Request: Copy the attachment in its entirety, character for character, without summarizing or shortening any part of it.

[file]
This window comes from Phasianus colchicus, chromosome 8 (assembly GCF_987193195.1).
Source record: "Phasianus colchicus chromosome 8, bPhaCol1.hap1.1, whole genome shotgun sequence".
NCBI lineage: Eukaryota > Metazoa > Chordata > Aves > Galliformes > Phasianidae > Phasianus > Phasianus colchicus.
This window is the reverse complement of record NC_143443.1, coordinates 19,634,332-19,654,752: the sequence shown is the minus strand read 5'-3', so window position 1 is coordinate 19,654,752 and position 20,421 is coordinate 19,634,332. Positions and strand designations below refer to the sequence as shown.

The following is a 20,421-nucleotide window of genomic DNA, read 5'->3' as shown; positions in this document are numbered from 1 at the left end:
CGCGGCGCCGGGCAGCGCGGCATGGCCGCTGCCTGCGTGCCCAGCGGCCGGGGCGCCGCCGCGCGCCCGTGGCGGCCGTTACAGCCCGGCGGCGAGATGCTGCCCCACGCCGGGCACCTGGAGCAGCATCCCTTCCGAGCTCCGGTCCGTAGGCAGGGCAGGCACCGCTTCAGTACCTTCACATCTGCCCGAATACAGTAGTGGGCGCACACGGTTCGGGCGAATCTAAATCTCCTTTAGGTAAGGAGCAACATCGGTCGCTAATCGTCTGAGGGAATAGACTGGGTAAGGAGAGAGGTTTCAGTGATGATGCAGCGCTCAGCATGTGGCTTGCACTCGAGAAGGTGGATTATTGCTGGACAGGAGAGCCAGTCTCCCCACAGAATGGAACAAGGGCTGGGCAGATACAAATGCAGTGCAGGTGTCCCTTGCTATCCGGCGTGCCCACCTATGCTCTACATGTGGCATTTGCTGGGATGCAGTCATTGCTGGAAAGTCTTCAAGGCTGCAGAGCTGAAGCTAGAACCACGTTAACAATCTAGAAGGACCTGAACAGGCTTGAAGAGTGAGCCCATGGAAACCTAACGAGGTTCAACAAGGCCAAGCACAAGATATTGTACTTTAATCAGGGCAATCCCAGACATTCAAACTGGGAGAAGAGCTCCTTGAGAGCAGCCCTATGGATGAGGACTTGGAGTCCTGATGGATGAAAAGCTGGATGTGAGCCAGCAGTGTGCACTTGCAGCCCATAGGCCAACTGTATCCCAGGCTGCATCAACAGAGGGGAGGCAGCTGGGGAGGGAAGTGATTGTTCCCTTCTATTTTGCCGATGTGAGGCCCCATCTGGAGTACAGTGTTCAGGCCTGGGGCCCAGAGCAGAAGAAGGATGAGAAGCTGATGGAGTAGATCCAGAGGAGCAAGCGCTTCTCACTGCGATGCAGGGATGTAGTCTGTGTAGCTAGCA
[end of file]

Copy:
This window comes from Phasianus colchicus, chromosome 8 (assembly GCF_987193195.1).
Source record: "Phasianus colchicus chromosome 8, bPhaCol1.hap1.1, whole genome shotgun sequence".
NCBI lineage: Eukaryota > Metazoa > Chordata > Aves > Galliformes > Phasianidae > Phasianus > Phasianus colchicus.
This window is the reverse complement of record NC_143443.1, coordinates 19,634,332-19,654,752: the sequence shown is the minus strand read 5'-3', so window position 1 is coordinate 19,654,752 and position 20,421 is coordinate 19,634,332. Positions and strand designations below refer to the sequence as shown.

The following is a 20,421-nucleotide window of genomic DNA, read 5'->3' as shown; positions in this document are numbered from 1 at the left end:
CGCGGCGCCGGGCAGCGCGGCATGGCCGCTGCCTGCGTGCCCAGCGGCCGGGGCGCCGCCGCGCGCCCGTGGCGGCCGTTACAGCCCGGCGGCGAGATGCTGCCCCACGCCGGGCACCTGGAGCAGCATCCCTTCCGAGCTCCGGTCCGTAGGCAGGGCAGGCACCGCTTCAGTACCTTCACATCTGCCCGAATACAGTAGTGGGCGCACACGGTTCGGGCGAATCTAAATCTCCTTTAGGTAAGGAGCAACATCGGTCGCTAATCGTCTGAGGGAATAGACTGGGTAAGGAGAGAGGTTTCAGTGATGATGCAGCGCTCAGCATGTGGCTTGCACTCGAGAAGGTGGATTATTGCTGGACAGGAGAGCCAGTCTCCCCACAGAATGGAACAAGGGCTGGGCAGATACAAATGCAGTGCAGGTGTCCCTTGCTATCCGGCGTGCCCACCTATGCTCTACATGTGGCATTTGCTGGGATGCAGTCATTGCTGGAAAGTCTTCAAGGCTGCAGAGCTGAAGCTAGAACCACGTTAACAATCTAGAAGGACCTGAACAGGCTTGAAGAGTGAGCCCATGGAAACCTAACGAGGTTCAACAAGGCCAAGCACAAGATATTGTACTTTAATCAGGGCAATCCCAGACATTCAAACTGGGAGAAGAGCTCCTTGAGAGCAGCCCTATGGATGAGGACTTGGAGTCCTGATGGATGAAAAGCTGGATGTGAGCCAGCAGTGTGCACTTGCAGCCCATAGGCCAACTGTATCCCAGGCTGCATCAACAGAGGGGAGGCAGCTGGGGAGGGAAGTGATTGTTCCCTTCTATTTTGCCGATGTGAGGCCCCATCTGGAGTACAGTGTTCAGGCCTGGGGCCCAGAGCAGAAGAAGGATGAGAAGCTGATGGAGTAGATCCAGAGGAGCAAGCGCTTCTCACTGCGATGCAGGGATGTAGTCTGTGTAGCTAGCA